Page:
Skip to Content

The Best No Knead Bread Recipe

This post entitled “The Best No Knead Bread Recipe” originally appeared on Cooking for Seven on March 29, 2012.

No Knead Bread | Buttered Side Up

So I saw lots of people raving about how awesome no-knead bread is. Super easy and delicious.
“Yeah, right,” I thought. “You have to knead bread for ages to get a good crumb.” Boy, was I wrong.

Faced with having to knead bread by hand (horrors!) since we can’t afford a stand mixer just yet, I decided to give it a try. After all, Hannah had made it and loved it. It had to be okay.

No Knead Bread | Buttered Side Up

What Does No Knead Bread Taste Like?

It’s more than okay. WAY more than okay. The crust is crunchy and the inside is soft, light and flavorful. And it takes about 5 minutes to mix up. In all honesty, I would make bread much less often if it weren’t for this recipe. Downside? Well, there’s no more excuse for buying store-bought bread when you can make it so easily.

Equipment Needed:

First, for mixing the dough, you only need a large bowl and a wooden spoon. Then you’ll also need something to cover the bowl while the dough rises. A tea towel works well for this.

For baking the no-knead bread, you’ll need parchment paper or cornmeal and a wooden cutting board. You’ll also need a cast iron skillet or a pizza stone to cook it in/on.

No Knead Bread | Buttered Side Up


You’re going to just about die from happiness, but this recipe only requires four ingredients:

  • Water
  • Active dry yeast
  • Salt
  • All-purpose flour

I mean, you cold mix that together in your sleep!

Think you can’t possibly tackle making bread at home? Give this recipe a try. You’ll be so happy you did.


  • Not only is this bread so quick & easy to throw together (you literally just dump all the ingredients in a bowl & mix it a bit with a big spoon), but it’s also very versatile. I have made this with sour milk in place of water and whole wheat flour in place of some of the white with awesome results.
  • If you must, you can skip the steaming step. The last couple of times I made this bread I forgot that part with no ill effects. But I highly recommend steaming for the best crust.
  • I really like shaping the dough into a boule, but you can also shape it into logs or braids.

More Bread Recipes:

No Knead French Bread

No Knead French Bread
Course Appetizer, Side Dish
Cuisine French
Keyword bread
Prep Time 10 minutes
Cook Time 30 minutes
Rising time 2 hours
Total Time 2 hours 40 minutes
Servings 2 loaves
Calories 150 kcal
Author Erica Lea


  • 3 cups of lukewarm water
  • 1 1/2 tablespoons active dry yeast
  • 1 1/2 tablespoons coarse salt
  • 6 1/2 cups all-purpose flour


  1. Place the water, yeast and salt in a very large mixing bowl. Dump in the flour and mix with a wooden spoon until everything is nice and moist. And you’re done mixing!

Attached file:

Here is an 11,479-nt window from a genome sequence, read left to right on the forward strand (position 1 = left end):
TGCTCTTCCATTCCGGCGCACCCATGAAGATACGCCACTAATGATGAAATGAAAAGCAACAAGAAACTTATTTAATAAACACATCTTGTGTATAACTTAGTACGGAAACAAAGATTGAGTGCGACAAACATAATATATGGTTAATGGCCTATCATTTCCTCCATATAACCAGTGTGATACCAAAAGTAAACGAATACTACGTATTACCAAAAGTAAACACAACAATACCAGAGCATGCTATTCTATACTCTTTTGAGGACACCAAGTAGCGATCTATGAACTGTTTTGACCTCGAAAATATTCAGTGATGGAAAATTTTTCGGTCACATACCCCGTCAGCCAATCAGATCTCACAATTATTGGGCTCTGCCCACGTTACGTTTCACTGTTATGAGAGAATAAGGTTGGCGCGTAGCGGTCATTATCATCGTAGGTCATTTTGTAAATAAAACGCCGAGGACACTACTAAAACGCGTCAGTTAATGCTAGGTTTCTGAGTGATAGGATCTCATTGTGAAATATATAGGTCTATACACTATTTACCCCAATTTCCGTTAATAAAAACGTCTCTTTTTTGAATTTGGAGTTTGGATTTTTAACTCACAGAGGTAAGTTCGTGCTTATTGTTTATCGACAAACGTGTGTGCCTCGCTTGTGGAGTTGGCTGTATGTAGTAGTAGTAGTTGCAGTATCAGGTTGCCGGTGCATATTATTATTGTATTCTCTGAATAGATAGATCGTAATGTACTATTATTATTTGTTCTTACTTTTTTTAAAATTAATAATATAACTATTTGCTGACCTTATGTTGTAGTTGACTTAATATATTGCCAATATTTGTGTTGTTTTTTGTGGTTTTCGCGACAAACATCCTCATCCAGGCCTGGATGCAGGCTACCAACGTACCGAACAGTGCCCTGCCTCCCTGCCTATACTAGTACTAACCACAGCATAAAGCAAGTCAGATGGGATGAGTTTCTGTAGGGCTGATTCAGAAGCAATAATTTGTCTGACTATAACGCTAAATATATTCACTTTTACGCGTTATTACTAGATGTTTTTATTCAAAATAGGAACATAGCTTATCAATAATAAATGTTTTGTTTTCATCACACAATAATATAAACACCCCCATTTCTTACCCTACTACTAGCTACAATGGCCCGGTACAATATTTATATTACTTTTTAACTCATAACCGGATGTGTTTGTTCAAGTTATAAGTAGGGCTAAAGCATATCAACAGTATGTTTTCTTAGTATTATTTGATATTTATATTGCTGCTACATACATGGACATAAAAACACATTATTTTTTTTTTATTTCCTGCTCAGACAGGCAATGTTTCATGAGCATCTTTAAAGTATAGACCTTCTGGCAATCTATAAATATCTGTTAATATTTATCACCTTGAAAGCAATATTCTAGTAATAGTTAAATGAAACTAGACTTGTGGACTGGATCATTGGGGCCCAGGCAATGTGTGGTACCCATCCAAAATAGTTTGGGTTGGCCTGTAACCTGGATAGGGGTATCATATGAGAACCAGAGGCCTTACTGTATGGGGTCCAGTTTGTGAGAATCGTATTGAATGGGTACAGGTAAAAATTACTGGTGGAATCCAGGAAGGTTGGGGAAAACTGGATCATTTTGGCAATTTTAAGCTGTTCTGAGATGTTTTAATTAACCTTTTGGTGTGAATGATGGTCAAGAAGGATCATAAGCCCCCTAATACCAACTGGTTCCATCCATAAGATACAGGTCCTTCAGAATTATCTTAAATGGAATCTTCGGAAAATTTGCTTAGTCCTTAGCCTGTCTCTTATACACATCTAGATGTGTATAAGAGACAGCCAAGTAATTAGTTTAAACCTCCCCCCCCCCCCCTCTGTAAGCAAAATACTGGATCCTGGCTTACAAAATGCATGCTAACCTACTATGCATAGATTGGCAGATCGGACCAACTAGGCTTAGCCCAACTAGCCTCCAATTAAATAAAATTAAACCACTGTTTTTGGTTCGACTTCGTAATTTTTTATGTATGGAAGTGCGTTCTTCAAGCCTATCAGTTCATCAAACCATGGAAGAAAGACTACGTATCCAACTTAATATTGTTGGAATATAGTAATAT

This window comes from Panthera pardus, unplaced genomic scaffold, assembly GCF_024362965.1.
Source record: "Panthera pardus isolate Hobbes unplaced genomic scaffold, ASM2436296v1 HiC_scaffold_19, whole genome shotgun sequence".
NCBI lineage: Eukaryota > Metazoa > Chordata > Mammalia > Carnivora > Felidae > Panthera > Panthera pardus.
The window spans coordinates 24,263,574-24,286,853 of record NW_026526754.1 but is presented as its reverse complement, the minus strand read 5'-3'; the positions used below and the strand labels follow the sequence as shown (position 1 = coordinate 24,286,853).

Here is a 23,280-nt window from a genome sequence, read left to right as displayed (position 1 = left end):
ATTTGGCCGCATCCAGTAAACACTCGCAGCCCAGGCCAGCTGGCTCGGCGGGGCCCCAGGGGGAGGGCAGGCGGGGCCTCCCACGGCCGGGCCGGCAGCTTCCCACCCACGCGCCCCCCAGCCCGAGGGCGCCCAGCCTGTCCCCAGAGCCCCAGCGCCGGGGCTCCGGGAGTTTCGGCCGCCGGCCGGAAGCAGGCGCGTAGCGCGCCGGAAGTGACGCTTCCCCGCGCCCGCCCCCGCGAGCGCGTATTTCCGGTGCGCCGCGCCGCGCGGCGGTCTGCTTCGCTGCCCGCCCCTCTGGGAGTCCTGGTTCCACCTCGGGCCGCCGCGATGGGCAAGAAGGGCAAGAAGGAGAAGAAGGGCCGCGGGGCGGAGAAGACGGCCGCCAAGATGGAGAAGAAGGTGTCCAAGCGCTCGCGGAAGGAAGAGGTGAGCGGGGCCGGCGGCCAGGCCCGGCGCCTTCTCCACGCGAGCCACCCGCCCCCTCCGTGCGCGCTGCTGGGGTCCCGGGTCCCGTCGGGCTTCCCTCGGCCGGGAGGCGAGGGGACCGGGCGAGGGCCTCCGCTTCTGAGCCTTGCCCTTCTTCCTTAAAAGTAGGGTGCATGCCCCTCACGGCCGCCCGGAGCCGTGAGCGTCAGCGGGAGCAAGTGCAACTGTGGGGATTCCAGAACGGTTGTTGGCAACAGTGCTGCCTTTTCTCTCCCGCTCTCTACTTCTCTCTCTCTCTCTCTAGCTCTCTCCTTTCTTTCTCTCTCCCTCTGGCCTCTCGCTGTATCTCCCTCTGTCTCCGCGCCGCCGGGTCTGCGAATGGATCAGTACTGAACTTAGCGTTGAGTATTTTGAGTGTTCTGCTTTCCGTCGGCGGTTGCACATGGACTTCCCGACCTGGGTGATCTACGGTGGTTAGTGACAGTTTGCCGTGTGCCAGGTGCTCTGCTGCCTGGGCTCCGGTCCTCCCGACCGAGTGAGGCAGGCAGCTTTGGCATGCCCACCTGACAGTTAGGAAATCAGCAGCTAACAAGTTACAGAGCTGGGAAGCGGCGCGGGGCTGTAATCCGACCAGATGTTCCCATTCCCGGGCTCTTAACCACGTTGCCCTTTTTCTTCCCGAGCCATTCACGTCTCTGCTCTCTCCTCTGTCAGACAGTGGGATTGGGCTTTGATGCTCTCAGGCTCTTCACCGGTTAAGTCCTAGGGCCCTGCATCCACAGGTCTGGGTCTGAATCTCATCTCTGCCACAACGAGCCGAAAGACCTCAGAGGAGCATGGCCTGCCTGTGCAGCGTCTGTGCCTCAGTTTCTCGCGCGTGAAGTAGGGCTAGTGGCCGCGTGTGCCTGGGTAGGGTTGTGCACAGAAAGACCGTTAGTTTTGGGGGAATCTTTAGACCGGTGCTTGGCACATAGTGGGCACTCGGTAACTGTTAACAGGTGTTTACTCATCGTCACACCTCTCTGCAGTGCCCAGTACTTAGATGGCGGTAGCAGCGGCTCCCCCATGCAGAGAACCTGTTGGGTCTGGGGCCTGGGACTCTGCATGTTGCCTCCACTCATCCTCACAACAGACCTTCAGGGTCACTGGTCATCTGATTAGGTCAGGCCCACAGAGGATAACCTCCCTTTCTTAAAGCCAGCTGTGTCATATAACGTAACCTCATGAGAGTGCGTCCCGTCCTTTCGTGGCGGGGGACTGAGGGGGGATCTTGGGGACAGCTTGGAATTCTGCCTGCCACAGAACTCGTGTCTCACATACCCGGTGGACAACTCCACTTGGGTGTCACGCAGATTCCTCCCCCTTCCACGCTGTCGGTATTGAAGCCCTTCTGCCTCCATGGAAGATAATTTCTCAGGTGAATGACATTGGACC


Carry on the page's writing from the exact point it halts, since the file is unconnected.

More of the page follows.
2. Cover the bowl loosely and let sit until it has risen and deflated a little. Now your dough is ready to be baked or stored in the refrigerator until ready to use.
  3. To bake the bread: (If the dough is coming from the refrigerator, let it come to room temp before continuing) Wet your hands with water to prevent your hands from sticking and grab a piece of dough (I usually make half a recipe and use all the dough for one loaf, but you can make smaller loaves if you wish). Form it into a boule by pulling the sides of the dough towards the underside of the dough ball and rotating the dough until you get a roundish shape with a smooth surface. You can also shape the dough into logs or braids.
  4. Transfer the dough to a piece of parchment paper (recommended) or a cornmeal-dusted cutting board. Let the dough rest and rise for about 40 minutes.
  5. About 20 minutes before you’re ready to bake the bread, put a cast iron skillet or pizza stone on the center rack of the oven and place a roasting pan (I use a 13×9-inch pan) on the bottom rack of the oven. Preheat the oven to 450° F.
  6. Dust some flour over the top of your risen loaf and cut a few slashes into the top about 1/4-inch deep. Transfer dough onto the skillet or pizza stone, quickly pour 1 cup of hot tap water into the broiler pan and shut the oven door to keep the steam inside. Bake for 30-40 minutes or until the crust is nice and brown. Cool completely before cutting. You may manage to wait that long…I never have.

Recipe Notes

From the cookbook Artisan Bread in 5 Minutes a Day via Honey & Jam

Recipe Rating

Rachel Page

Tuesday 23rd of June 2015

You really tempt me with these awesome looking baguette.

Erica Lea

Thursday 20th of February 2014

I have never used fresh yeast, but this website says that for every 1 teaspoon of dry yeast you use 10 grams of fresh yeast. So that would be 45 grams for this recipe.

Hope that helps! :)

Anna Scandinavian Cottage

Thursday 20th of February 2014

This bread looks yummy! My brother makes a no knead bread that is amazing too but I'll try this recipe. I use fresh yeast, what is the equivalent to the dry yeast you're using?

Katrina @ Warm Vanilla Sugar

Tuesday 18th of February 2014

No knead?! PLEASE! This looks fabulous!

Katrina @ Warm Vanilla Sugar

Tuesday 18th of February 2014

No knead?! PLEASE! This looks fabulous!